hit New York City this past weekend with a force so strong that it could have easily rivaled Hurricane Irene. Seriously, Mayor Bloomberg should have warned others not attending to hunker down and stock up on water.
For three days, ravers, ragers and all sorts of EDM-fueled fanatics ferry-ed and shuttled their way onto Randall's Island
looking to channel their animal instincts and kick up some dust to bass-infused dubstep, classic house, minimal techno and everythin`g in between.
Friday attracted the lightest crowd of the three days with a total of 25,000 festival-goers in attendance. (Saturday and Sunday each brought in 30,000 people, capping off the total for the weekend at 85,000). Artists like Nick Catchdubs who kicked off the festival at 11 a.m. and Serge Devant who hit the main stage just before noon set the vibe for the weekend off right.
“It was very cool to start the main stage,” said Devant. “Got to play tracks I wouldn't normally play in the set and set the vibe for the rest of the day. Tested tracks from my new album ‘Recollected’ that's out in November and people turned up nice and early so it felt great.”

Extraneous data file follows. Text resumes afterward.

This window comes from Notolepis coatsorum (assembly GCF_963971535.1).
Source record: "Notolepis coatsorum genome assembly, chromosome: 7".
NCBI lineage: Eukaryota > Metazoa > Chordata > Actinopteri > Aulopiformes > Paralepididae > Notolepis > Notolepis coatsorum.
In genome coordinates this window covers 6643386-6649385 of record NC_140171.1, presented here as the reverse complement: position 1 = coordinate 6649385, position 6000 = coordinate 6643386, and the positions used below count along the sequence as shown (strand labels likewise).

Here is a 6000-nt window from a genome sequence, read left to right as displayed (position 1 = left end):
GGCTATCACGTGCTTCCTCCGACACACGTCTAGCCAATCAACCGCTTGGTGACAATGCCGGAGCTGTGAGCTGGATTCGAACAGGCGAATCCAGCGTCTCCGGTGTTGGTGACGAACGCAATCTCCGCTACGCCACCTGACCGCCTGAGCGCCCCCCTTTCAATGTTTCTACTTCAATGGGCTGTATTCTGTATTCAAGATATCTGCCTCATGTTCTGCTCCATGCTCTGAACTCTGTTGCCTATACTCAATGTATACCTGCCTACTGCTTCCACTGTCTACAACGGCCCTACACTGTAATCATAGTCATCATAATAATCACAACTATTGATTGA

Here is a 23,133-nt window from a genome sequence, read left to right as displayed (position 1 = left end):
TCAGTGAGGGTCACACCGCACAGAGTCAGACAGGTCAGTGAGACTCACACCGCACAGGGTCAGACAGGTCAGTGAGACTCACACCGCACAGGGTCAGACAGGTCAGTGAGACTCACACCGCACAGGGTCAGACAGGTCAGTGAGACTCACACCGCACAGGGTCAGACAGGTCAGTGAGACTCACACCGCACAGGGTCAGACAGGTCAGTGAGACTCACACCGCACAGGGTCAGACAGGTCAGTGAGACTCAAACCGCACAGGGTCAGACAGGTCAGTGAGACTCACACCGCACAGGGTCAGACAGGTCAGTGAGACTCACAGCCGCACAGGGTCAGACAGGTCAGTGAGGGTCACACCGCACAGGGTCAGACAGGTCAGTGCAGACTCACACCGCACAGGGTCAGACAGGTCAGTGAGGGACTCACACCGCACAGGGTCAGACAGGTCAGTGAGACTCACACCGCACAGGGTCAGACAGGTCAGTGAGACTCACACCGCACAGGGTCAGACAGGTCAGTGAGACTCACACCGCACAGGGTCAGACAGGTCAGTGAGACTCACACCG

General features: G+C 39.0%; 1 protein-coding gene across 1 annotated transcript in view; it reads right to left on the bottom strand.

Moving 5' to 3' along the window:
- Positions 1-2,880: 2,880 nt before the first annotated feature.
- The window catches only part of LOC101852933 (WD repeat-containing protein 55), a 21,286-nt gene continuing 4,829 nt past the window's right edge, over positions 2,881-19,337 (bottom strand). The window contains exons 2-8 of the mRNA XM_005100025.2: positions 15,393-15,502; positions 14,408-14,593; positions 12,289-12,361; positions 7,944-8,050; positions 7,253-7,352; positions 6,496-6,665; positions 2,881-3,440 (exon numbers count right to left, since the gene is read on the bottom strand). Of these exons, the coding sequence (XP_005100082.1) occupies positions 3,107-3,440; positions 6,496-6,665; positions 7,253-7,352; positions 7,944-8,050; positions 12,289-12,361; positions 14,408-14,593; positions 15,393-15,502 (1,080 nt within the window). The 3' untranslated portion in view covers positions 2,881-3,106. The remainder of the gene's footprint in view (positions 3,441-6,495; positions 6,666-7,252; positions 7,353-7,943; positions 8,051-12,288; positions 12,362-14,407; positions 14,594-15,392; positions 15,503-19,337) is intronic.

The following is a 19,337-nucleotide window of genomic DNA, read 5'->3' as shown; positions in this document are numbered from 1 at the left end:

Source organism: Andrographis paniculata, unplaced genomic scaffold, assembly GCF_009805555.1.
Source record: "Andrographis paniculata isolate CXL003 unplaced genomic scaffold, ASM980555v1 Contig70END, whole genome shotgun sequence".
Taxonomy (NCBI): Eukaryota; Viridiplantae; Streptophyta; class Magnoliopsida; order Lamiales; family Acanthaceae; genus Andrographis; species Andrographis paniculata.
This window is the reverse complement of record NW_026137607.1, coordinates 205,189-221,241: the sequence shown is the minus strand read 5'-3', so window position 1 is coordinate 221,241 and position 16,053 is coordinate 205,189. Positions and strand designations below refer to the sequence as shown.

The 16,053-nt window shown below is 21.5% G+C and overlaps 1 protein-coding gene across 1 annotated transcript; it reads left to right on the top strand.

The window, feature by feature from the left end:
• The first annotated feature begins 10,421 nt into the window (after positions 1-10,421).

The crowd continued in throughout the day for Felguk at 1:30 p.m. and young beatmakers AN21 and Max Vangeli at 2:20 p.m., but the sea of people really started to amass heavily by the time Rusko got on just around 5 p.m.. Funky womps and a bit of hip-hop flavor graced the set in true Rusko fashion. Following his performance, Benny Benassi
took to the main stage, starting his set with the traditional house beats he’s famous for and ending with even a bit of dubstep, which was shocking, but not at all disappointing for the crowd who seemed to like watching the iconic DJ
switch up his style. Sebastian had the most talked-about show of the day, which you can catch a snippet of in the video below.
Not only did the pure Ed Banger/French electro DJ captivate the crowd with his powerful sound and stoic motions, but the Redbull Stage on which he performed (which was set up with four LCD cubes projecting mind-bending visuals) was the most visually appealing of all four stages.